928 Know-More-about-Osteoarthritis

Know More about Osteoarthritis

Know More about Osteoarthritis

Occurring mainly among older population, it is also sometimes called degenerative joint disease or osteoarthrosis. The effect of osteoarthritis is most often seen in the hands, knees, hips, spine and lower back. The cartilage that normally cushions the joints wears away, eventually disintegrating into nothing. As this occurs, the resultant grinding of bone against bone causes bone spurs to form. The joint may swell and lose the ability to move freely.



Symptoms: The main symptom of osteoarthritis is joint pain and stiffness, which typically develop over many years. It is limited to areas containing joints. The pain from osteoarthritis may become worse after exercise or experiencing humid weather and the pain may settle down during periods of rest.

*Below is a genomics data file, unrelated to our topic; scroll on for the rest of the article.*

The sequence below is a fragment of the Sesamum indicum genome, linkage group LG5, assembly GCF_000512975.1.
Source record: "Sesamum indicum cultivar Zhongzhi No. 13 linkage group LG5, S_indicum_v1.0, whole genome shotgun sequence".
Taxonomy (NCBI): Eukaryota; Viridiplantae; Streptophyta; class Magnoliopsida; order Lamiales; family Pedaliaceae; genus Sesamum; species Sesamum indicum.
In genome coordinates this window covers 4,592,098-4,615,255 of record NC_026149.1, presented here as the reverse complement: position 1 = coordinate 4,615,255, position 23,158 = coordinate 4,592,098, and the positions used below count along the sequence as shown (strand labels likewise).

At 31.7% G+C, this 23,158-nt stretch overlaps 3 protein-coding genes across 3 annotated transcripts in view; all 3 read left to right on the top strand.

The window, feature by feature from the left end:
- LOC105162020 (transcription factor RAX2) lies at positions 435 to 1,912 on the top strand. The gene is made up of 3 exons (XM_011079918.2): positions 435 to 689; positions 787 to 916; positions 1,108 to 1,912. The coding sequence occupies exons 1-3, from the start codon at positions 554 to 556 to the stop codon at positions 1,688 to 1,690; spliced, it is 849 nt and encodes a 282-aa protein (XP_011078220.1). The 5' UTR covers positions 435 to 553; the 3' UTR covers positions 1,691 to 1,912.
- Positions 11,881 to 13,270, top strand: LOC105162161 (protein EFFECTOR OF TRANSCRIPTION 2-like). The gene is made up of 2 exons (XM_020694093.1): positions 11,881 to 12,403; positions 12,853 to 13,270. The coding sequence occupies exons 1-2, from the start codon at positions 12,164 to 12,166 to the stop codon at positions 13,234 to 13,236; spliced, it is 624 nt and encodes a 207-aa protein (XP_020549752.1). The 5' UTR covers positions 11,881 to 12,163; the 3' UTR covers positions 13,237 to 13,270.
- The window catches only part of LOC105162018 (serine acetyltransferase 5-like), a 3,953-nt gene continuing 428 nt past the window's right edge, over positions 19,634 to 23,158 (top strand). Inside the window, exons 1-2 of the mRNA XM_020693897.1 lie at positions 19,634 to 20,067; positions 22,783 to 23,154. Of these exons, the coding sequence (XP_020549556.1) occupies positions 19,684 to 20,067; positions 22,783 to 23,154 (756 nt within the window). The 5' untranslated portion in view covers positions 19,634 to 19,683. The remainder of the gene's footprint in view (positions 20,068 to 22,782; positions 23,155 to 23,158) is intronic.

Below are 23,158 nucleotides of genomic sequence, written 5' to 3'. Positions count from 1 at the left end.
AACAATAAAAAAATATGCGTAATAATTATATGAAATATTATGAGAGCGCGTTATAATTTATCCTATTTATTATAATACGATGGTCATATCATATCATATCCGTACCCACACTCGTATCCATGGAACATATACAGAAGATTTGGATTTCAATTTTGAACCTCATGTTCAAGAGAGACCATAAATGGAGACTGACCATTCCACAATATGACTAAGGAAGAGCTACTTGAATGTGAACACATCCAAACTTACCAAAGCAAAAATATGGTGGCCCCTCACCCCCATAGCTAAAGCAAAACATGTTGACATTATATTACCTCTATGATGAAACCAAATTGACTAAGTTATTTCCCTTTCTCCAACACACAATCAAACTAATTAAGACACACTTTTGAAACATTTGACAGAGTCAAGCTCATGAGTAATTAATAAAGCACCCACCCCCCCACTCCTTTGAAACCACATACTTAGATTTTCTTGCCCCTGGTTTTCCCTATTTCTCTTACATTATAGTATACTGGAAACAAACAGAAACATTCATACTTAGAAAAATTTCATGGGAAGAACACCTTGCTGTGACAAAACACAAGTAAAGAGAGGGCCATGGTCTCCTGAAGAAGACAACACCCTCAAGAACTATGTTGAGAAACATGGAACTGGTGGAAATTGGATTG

Causes and risk factors: According to Medline Plus, no one knows the exact cause of osteoarthritis, but some risk factors have been identified. A family history of the disorder, obesity and old age are factors in developing osteoarthritis as well. Joint injuries and overuse due to sport activities or work may lead to the development of degenerative joint disease.



Treatment: Non-steroidal anti-inflammatory drugs, including ibuprofen and aspirin, or prescription painkillers may be given to ease the pain of osteoarthritis. Injections of corticosteroids into the joint reduce swelling and ease pain temporarily. Exercise and physical therapy can help restore strength to muscles and joints. In severe cases, surgery may be used to rebuild or replace the joint, fuse the bones together, change bone alignment or remove damaged cartilage.



The biggest complication with osteoarthritis is an increasing difficulty in performing everyday activities, including walking and moving up and down stairs.


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